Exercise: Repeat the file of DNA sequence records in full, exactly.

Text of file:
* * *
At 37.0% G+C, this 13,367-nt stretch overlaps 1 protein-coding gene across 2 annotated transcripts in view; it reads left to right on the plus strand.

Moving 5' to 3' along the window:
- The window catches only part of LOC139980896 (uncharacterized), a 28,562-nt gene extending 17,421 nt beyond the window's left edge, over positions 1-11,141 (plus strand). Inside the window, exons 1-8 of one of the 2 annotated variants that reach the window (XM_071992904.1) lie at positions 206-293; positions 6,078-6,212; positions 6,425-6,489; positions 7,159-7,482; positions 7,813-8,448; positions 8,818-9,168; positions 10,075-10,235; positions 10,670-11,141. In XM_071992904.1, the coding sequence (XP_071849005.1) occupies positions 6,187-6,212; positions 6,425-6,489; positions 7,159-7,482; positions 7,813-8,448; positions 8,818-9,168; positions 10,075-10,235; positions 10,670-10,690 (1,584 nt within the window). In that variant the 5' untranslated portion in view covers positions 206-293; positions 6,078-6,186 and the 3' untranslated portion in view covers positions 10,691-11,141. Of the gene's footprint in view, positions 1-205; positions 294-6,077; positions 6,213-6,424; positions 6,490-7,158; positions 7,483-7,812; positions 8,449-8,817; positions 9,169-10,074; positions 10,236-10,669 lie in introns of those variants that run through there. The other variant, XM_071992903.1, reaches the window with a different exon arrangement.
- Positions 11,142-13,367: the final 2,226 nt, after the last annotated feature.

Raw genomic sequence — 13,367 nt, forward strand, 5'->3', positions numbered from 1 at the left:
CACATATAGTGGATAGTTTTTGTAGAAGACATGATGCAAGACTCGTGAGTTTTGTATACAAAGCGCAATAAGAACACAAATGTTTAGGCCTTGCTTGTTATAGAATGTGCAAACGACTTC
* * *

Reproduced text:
At 37.0% G+C, this 13,367-nt stretch overlaps 1 protein-coding gene across 2 annotated transcripts in view; it reads left to right on the plus strand.

Moving 5' to 3' along the window:
- The window catches only part of LOC139980896 (uncharacterized), a 28,562-nt gene extending 17,421 nt beyond the window's left edge, over positions 1-11,141 (plus strand). Inside the window, exons 1-8 of one of the 2 annotated variants that reach the window (XM_071992904.1) lie at positions 206-293; positions 6,078-6,212; positions 6,425-6,489; positions 7,159-7,482; positions 7,813-8,448; positions 8,818-9,168; positions 10,075-10,235; positions 10,670-11,141. In XM_071992904.1, the coding sequence (XP_071849005.1) occupies positions 6,187-6,212; positions 6,425-6,489; positions 7,159-7,482; positions 7,813-8,448; positions 8,818-9,168; positions 10,075-10,235; positions 10,670-10,690 (1,584 nt within the window). In that variant the 5' untranslated portion in view covers positions 206-293; positions 6,078-6,186 and the 3' untranslated portion in view covers positions 10,691-11,141. Of the gene's footprint in view, positions 1-205; positions 294-6,077; positions 6,213-6,424; positions 6,490-7,158; positions 7,483-7,812; positions 8,449-8,817; positions 9,169-10,074; positions 10,236-10,669 lie in introns of those variants that run through there. The other variant, XM_071992903.1, reaches the window with a different exon arrangement.
- Positions 11,142-13,367: the final 2,226 nt, after the last annotated feature.

Raw genomic sequence — 13,367 nt, forward strand, 5'->3', positions numbered from 1 at the left:
CACATATAGTGGATAGTTTTTGTAGAAGACATGATGCAAGACTCGTGAGTTTTGTATACAAAGCGCAATAAGAACACAAATGTTTAGGCCTTGCTTGTTATAGAATGTGCAAACGACTTC